"Wouldn't it be fun," I thought, "to become a pen pal to one of these children." I carefully copied the address from the newsletter to another piece of paper and took it home with me. That night I wrote a letter, on lined paper and using my best cursive, to Sister Bernard. I asked if any of the children at her home would like to be my pen pal.
A few weeks later a light blue air mail envelope arrived at my home. It had stamps I had never seen before - as I recall, they were adorned with portraits of Queen Elizabeth. I eagerly tore into the envelope and found letters from two girls about my age. One girl's name was Muriel Yue, and the other girl's name was Faith Lee. They both wanted to be my pen pals.
That began a long exchange of letters crossing the Pacific between Alaska and Hong Kong. Muriel and I wrote sporadically, and her letters eventually ceased - not an unusual scenario for grade school pen pals. But Faith and I continued to write throughout our elementary, junior high and high school years.
After graduating from high school I ventured off to college in Texas. College classes meant lots of studying, so my correspondence to Faith dwindled. Having completed my first year, I went back home to Juneau for the summer. It was that summer that I received a letter from Faith telling me some surprising news; she would be coming to America that fall to attend college . . . at ABILENE! I couldn't believe it. We would actually meet!
At Abilene Faith lived in a different dorm than I did. She wasn't in any of my classes. And we only occasionally ran into each other on campus. When we did we'd always stop and talk briefly, before dashing off to class.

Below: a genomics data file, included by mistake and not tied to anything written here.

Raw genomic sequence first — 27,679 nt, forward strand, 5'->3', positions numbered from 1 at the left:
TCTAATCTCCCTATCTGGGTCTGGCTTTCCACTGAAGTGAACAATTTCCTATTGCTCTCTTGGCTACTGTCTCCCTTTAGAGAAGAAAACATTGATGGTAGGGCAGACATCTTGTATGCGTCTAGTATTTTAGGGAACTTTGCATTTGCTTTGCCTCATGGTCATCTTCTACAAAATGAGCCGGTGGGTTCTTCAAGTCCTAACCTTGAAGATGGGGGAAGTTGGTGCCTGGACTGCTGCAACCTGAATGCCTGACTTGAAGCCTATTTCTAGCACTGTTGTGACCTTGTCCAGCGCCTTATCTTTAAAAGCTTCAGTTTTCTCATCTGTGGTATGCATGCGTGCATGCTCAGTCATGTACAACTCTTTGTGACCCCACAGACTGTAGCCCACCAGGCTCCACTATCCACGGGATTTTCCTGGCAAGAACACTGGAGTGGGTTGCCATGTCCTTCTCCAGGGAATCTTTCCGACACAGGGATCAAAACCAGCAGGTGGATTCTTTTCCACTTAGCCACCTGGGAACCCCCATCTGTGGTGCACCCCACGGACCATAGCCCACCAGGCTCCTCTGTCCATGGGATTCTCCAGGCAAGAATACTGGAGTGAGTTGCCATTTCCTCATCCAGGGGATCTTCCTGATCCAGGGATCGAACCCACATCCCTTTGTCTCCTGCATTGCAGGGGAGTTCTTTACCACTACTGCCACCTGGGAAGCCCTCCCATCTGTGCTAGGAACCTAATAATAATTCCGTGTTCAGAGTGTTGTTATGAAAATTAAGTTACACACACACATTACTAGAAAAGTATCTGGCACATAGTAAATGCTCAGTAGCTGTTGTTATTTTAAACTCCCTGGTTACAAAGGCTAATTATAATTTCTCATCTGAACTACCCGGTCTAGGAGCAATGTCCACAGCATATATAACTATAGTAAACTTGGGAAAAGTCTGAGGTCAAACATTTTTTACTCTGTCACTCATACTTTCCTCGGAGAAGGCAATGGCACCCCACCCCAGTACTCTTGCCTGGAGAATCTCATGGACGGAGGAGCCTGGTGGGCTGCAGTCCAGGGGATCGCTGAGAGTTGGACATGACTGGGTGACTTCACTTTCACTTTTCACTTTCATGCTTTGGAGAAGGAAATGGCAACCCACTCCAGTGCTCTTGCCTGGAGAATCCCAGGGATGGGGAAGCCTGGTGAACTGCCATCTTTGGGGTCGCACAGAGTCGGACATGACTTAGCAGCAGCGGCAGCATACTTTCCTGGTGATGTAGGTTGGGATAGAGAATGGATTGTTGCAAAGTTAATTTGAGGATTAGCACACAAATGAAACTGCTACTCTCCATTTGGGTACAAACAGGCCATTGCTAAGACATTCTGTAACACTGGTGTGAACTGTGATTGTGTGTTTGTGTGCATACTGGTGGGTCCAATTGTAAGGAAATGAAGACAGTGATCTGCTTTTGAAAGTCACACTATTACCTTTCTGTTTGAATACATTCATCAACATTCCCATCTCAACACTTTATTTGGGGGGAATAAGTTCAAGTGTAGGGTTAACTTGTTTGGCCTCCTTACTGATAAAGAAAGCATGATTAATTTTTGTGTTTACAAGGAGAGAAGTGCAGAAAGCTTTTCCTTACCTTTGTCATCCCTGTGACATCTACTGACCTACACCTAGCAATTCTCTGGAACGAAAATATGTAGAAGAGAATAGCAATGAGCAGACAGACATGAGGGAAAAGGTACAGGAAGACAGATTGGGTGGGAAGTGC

The next summer Dan and I got married. Living off campus meant that my encounters with Faith became even less frequent. When I finally graduated, in 1971, and moved back to Juneau, Faith and I were, once again, dependent upon the postal service for communicating. We mostly wrote to each other around the holidays. I knew that she married and that she and her husband, Chi, had two children. I knew that they lived, for nine years, in China and the Philippines because of Chi's job, but that they returned the U.S. - Texas, specifically - after that tour of duty.
It's been 41 years since Faith and I have seen each other, and I have never met her husband . . .
Faith and Chi live near Fort Worth and today they drove down to see us. We went to lunch together and spent a few hours catching up on their life story and ours. The last time we talked, we were wide-eyed college students preparing for life. Today we talked about retirement and grandchildren.
|Here's our happy party - left to right (not counting the lovely tattooed lady in the booth behind us): Chi, Faith, Linda and Dan.|
In preparing to write this post, I looked on the internet to see if there was anything about Sister Elizabeth Bernard and her work with the orphans in Asia. I found a wonderful (and lengthy) article by Tom Tune, telling her story. Both Muriel and Faith, my two pen pals, are spoken of in this article. If you look at the Contents, you will see links to the paragraphs about them. The Muriel to whom I wrote is the one referred to as "Second Muriel."